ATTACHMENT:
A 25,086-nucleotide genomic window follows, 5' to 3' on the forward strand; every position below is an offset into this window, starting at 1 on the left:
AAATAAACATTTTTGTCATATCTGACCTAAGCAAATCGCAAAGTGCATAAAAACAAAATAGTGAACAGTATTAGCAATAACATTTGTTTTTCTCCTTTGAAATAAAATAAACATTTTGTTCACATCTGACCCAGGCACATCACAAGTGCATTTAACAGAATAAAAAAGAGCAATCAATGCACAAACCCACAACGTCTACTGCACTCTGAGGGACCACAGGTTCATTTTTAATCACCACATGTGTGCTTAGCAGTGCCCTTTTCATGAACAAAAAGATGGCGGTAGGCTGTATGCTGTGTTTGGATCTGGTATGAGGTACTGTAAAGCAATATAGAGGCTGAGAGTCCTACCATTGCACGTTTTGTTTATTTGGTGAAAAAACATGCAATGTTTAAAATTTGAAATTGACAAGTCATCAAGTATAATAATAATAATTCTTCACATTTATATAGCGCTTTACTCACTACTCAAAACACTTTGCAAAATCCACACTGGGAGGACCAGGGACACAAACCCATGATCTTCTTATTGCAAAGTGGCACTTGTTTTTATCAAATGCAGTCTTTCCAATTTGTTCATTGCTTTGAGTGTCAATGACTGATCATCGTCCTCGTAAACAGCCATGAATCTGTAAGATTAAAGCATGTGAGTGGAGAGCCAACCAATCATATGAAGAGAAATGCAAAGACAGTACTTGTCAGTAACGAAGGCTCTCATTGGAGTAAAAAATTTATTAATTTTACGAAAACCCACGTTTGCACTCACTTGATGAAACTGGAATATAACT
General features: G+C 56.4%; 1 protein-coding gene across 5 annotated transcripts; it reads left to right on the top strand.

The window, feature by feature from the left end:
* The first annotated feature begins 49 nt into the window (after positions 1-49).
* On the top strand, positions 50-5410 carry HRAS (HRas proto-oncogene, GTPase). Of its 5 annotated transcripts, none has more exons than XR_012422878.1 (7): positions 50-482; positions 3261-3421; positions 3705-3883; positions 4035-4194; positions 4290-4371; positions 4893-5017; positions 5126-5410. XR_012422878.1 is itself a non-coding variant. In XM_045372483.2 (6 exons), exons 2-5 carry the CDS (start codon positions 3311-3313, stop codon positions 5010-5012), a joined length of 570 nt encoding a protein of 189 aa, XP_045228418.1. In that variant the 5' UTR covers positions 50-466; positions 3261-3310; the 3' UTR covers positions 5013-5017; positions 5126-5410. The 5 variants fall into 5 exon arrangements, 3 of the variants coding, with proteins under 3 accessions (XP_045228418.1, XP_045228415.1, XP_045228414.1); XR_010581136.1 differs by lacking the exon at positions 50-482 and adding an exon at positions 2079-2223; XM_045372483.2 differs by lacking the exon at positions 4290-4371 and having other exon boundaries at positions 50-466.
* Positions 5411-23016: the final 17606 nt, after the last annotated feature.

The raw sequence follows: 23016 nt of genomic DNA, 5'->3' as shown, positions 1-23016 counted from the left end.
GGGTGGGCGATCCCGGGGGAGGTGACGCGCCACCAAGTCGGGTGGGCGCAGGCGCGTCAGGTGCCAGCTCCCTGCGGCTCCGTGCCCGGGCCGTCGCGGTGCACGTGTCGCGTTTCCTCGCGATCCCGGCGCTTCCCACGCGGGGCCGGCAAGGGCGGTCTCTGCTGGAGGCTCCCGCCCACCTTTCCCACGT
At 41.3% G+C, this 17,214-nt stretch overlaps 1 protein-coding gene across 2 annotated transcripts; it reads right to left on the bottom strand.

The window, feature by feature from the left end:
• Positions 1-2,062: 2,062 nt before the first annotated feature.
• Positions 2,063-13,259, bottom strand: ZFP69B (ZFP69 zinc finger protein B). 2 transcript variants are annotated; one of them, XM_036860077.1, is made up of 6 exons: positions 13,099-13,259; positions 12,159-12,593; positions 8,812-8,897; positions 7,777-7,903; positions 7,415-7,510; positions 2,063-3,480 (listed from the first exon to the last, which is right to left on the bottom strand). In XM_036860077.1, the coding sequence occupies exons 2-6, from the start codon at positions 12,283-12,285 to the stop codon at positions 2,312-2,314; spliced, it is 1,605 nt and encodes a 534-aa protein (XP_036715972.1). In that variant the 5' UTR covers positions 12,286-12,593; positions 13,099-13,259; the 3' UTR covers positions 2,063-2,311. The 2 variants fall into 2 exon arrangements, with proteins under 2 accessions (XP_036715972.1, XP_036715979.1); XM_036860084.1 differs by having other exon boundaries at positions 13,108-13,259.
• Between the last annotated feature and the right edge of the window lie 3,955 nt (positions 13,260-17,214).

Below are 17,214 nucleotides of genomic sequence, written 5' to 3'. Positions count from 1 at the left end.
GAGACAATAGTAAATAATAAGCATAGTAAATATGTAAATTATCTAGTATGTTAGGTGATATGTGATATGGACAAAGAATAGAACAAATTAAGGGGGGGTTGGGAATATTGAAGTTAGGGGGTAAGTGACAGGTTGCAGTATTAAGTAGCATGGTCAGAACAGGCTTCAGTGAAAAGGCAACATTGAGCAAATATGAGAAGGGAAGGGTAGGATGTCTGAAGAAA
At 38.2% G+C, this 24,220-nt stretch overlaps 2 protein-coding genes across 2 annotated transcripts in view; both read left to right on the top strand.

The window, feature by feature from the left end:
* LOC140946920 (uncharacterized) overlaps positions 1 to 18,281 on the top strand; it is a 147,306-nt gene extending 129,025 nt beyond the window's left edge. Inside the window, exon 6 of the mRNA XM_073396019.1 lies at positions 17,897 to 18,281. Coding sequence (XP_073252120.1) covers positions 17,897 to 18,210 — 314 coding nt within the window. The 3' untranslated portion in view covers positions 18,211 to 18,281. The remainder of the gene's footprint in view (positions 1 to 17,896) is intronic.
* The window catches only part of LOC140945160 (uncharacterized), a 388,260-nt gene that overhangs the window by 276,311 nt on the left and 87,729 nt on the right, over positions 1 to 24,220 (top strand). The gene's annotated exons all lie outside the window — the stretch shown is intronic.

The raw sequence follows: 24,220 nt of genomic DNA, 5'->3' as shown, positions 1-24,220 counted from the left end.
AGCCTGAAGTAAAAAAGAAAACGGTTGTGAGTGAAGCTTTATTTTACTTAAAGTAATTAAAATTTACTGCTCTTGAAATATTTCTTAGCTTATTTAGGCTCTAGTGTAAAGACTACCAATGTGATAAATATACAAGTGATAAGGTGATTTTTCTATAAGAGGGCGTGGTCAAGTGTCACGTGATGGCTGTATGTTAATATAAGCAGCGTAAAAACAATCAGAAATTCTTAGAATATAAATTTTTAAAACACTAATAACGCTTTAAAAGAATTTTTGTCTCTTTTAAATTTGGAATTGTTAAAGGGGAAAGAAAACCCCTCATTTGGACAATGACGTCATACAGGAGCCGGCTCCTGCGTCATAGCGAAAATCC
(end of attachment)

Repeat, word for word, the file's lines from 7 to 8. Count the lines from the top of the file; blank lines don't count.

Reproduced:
* Positions 5411-23016: the final 17606 nt, after the last annotated feature.

The raw sequence follows: 23016 nt of genomic DNA, 5'->3' as shown, positions 1-23016 counted from the left end.